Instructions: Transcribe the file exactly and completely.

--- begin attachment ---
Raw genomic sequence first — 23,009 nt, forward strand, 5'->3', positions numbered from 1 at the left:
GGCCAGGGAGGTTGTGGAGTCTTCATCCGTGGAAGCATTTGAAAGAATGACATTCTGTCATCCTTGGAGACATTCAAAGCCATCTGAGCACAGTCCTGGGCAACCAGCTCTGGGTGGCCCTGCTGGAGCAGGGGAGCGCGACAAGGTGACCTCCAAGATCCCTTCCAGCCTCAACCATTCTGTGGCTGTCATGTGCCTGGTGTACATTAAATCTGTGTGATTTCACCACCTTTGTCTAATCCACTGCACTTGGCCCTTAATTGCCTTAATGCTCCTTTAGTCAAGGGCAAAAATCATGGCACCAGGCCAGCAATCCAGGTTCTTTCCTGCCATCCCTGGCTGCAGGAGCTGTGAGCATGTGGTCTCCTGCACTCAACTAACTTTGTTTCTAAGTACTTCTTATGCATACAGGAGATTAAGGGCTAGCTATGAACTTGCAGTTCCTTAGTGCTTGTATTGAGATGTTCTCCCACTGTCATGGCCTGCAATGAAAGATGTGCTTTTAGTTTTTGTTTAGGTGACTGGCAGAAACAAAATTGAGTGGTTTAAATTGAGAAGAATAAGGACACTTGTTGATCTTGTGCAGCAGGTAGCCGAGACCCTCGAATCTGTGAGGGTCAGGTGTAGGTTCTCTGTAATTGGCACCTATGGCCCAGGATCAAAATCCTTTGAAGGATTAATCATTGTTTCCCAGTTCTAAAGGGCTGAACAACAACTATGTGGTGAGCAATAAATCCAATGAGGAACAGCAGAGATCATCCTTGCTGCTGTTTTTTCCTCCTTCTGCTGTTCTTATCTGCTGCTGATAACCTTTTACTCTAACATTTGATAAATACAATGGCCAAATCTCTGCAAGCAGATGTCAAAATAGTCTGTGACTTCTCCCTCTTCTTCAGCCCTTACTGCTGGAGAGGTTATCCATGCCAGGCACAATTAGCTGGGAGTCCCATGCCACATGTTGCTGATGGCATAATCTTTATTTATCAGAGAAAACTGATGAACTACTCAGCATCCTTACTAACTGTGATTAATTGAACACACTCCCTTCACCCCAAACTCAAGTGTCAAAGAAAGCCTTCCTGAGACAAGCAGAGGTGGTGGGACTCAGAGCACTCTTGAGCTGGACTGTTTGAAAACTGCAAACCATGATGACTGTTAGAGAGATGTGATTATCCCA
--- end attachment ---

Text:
Raw genomic sequence first — 23,009 nt, forward strand, 5'->3', positions numbered from 1 at the left:
GGCCAGGGAGGTTGTGGAGTCTTCATCCGTGGAAGCATTTGAAAGAATGACATTCTGTCATCCTTGGAGACATTCAAAGCCATCTGAGCACAGTCCTGGGCAACCAGCTCTGGGTGGCCCTGCTGGAGCAGGGGAGCGCGACAAGGTGACCTCCAAGATCCCTTCCAGCCTCAACCATTCTGTGGCTGTCATGTGCCTGGTGTACATTAAATCTGTGTGATTTCACCACCTTTGTCTAATCCACTGCACTTGGCCCTTAATTGCCTTAATGCTCCTTTAGTCAAGGGCAAAAATCATGGCACCAGGCCAGCAATCCAGGTTCTTTCCTGCCATCCCTGGCTGCAGGAGCTGTGAGCATGTGGTCTCCTGCACTCAACTAACTTTGTTTCTAAGTACTTCTTATGCATACAGGAGATTAAGGGCTAGCTATGAACTTGCAGTTCCTTAGTGCTTGTATTGAGATGTTCTCCCACTGTCATGGCCTGCAATGAAAGATGTGCTTTTAGTTTTTGTTTAGGTGACTGGCAGAAACAAAATTGAGTGGTTTAAATTGAGAAGAATAAGGACACTTGTTGATCTTGTGCAGCAGGTAGCCGAGACCCTCGAATCTGTGAGGGTCAGGTGTAGGTTCTCTGTAATTGGCACCTATGGCCCAGGATCAAAATCCTTTGAAGGATTAATCATTGTTTCCCAGTTCTAAAGGGCTGAACAACAACTATGTGGTGAGCAATAAATCCAATGAGGAACAGCAGAGATCATCCTTGCTGCTGTTTTTTCCTCCTTCTGCTGTTCTTATCTGCTGCTGATAACCTTTTACTCTAACATTTGATAAATACAATGGCCAAATCTCTGCAAGCAGATGTCAAAATAGTCTGTGACTTCTCCCTCTTCTTCAGCCCTTACTGCTGGAGAGGTTATCCATGCCAGGCACAATTAGCTGGGAGTCCCATGCCACATGTTGCTGATGGCATAATCTTTATTTATCAGAGAAAACTGATGAACTACTCAGCATCCTTACTAACTGTGATTAATTGAACACACTCCCTTCACCCCAAACTCAAGTGTCAAAGAAAGCCTTCCTGAGACAAGCAGAGGTGGTGGGACTCAGAGCACTCTTGAGCTGGACTGTTTGAAAACTGCAAACCATGATGACTGTTAGAGAGATGTGATTATCCCA